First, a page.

Book Reviews: American Dirt

American Dirt by Jeanine Cummins

Lydia and Luca, mother and son, hide in the bathroom of their Acapulco home as they listen to the gunfire in their backyard.  Their entire family – husband/father, mother/grandmother, aunts, uncles, and cousins – lies dead, slaughtered by members of a powerful drug cartel. Why? Because Lydia’s husband, a journalist, dared to write about the evils of the newest drug cartel in Mexico, led by a powerful man known as The Owl.

Lydia owns and operates a small bookstore in Acapulco, catering to tourists. Lydia befriends and entertains in her bookstore a charming man who relates to her love of books. Little does she know that this man is The Owl. After her family is murdered, she realizes the depths of this man’s cruelty and violence and knows, beyond any doubts, that she and Luca will also be killed. She exercises her only option: flee to the United States.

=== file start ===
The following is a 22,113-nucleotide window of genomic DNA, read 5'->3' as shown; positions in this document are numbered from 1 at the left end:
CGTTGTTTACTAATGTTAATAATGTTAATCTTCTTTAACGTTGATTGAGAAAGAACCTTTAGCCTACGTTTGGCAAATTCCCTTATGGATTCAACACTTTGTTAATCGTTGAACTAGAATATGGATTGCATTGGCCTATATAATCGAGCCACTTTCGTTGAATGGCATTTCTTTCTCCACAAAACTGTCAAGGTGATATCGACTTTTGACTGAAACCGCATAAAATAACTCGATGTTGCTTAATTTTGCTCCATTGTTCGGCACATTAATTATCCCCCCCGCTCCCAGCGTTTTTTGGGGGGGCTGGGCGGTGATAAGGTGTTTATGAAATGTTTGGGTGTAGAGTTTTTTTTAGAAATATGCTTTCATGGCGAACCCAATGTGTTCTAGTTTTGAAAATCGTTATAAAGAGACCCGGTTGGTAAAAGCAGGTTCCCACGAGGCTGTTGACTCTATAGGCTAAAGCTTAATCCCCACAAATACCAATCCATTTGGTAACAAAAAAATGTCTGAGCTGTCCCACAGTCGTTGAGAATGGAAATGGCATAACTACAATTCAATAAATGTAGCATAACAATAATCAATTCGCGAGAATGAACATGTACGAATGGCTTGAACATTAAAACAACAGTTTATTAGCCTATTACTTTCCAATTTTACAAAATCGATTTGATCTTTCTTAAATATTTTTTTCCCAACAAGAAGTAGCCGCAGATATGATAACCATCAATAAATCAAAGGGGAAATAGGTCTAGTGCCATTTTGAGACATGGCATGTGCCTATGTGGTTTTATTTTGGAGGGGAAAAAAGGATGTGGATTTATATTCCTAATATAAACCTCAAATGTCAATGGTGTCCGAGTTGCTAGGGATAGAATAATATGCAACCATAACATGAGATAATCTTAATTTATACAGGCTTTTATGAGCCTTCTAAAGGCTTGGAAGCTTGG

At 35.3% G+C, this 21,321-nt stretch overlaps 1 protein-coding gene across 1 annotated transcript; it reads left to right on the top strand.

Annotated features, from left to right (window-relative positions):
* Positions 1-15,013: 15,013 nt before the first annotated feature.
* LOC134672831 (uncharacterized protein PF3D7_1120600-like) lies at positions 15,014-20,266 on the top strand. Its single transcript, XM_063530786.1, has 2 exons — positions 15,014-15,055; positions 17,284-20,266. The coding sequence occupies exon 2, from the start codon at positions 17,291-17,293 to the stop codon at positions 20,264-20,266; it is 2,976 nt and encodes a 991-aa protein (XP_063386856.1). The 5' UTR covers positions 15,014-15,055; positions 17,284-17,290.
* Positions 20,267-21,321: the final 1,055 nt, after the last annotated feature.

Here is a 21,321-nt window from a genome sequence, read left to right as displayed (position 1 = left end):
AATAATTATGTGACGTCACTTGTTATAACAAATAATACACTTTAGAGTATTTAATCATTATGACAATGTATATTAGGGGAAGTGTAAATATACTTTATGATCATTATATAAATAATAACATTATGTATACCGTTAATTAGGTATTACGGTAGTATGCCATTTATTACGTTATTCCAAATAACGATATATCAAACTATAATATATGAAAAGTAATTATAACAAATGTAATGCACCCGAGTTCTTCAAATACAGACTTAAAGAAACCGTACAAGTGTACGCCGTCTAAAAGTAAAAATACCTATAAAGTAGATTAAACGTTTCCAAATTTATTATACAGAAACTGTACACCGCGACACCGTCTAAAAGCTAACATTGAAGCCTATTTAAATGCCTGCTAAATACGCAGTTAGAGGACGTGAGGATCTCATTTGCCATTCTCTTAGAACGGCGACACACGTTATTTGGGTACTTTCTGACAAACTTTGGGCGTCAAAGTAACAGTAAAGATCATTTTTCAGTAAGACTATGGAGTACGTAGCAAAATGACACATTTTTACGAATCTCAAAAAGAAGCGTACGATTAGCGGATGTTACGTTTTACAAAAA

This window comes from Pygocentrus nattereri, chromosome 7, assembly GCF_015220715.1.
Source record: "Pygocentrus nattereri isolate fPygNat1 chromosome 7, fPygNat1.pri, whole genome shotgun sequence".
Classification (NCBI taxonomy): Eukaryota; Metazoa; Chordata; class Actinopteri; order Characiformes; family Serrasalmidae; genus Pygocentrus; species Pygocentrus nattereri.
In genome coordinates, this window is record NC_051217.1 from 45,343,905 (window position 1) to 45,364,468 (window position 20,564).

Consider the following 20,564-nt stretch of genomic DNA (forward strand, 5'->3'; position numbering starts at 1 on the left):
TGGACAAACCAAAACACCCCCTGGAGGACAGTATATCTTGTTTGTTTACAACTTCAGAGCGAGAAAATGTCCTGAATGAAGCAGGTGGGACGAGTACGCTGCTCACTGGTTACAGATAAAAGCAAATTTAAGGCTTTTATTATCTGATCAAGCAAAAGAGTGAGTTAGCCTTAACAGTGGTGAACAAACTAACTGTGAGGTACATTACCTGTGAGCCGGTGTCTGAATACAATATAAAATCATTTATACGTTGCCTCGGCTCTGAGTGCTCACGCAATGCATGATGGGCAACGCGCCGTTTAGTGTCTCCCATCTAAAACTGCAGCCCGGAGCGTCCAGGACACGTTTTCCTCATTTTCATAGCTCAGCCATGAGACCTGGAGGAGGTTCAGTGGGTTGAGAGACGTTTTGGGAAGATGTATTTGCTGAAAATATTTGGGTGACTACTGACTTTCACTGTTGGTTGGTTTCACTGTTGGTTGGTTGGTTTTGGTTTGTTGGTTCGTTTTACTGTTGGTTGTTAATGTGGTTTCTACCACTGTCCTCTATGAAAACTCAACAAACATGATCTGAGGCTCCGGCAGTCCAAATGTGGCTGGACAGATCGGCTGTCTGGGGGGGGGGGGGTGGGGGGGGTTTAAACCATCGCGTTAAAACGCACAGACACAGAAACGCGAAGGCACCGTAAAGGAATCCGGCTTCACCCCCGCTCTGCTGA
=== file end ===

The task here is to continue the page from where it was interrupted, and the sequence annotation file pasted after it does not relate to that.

This story, although fiction, could in reality be true in many cases. Ms. Cummins details the dangers and horrors of Lydia’s and Luca’s journey, the fears of being traced, caught, and murdered by the cartel, and also the distrust and amazement as she relates to others seeking asylum. It chronicles the perils of living in a cartel-run country and the perils of attempting to leave a cartel-run country.

Review by Harriet Engle